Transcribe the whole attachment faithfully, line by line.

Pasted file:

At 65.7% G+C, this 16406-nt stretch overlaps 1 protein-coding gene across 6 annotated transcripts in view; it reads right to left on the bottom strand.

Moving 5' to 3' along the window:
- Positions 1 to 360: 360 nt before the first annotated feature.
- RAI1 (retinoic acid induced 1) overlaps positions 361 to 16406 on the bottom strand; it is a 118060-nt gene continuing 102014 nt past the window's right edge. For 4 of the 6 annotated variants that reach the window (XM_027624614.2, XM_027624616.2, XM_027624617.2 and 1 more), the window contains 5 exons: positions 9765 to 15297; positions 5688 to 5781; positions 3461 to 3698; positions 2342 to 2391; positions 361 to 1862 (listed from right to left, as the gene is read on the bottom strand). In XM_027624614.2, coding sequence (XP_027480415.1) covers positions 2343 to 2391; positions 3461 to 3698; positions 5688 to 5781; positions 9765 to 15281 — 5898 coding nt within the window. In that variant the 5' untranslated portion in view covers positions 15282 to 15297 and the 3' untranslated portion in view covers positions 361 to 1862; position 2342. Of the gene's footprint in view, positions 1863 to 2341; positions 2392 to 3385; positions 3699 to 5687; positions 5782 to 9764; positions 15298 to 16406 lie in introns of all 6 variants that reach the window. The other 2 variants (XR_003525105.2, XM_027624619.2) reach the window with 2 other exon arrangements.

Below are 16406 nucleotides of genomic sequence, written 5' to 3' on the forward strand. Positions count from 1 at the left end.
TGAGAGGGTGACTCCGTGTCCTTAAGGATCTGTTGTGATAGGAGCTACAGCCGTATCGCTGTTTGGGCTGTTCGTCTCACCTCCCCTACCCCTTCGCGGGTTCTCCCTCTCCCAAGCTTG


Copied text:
At 65.7% G+C, this 16406-nt stretch overlaps 1 protein-coding gene across 6 annotated transcripts in view; it reads right to left on the bottom strand.

Moving 5' to 3' along the window:
- Positions 1 to 360: 360 nt before the first annotated feature.
- RAI1 (retinoic acid induced 1) overlaps positions 361 to 16406 on the bottom strand; it is a 118060-nt gene continuing 102014 nt past the window's right edge. For 4 of the 6 annotated variants that reach the window (XM_027624614.2, XM_027624616.2, XM_027624617.2 and 1 more), the window contains 5 exons: positions 9765 to 15297; positions 5688 to 5781; positions 3461 to 3698; positions 2342 to 2391; positions 361 to 1862 (listed from right to left, as the gene is read on the bottom strand). In XM_027624614.2, coding sequence (XP_027480415.1) covers positions 2343 to 2391; positions 3461 to 3698; positions 5688 to 5781; positions 9765 to 15281 — 5898 coding nt within the window. In that variant the 5' untranslated portion in view covers positions 15282 to 15297 and the 3' untranslated portion in view covers positions 361 to 1862; position 2342. Of the gene's footprint in view, positions 1863 to 2341; positions 2392 to 3385; positions 3699 to 5687; positions 5782 to 9764; positions 15298 to 16406 lie in introns of all 6 variants that reach the window. The other 2 variants (XR_003525105.2, XM_027624619.2) reach the window with 2 other exon arrangements.

Below are 16406 nucleotides of genomic sequence, written 5' to 3' on the forward strand. Positions count from 1 at the left end.
TGAGAGGGTGACTCCGTGTCCTTAAGGATCTGTTGTGATAGGAGCTACAGCCGTATCGCTGTTTGGGCTGTTCGTCTCACCTCCCCTACCCCTTCGCGGGTTCTCCCTCTCCCAAGCTTG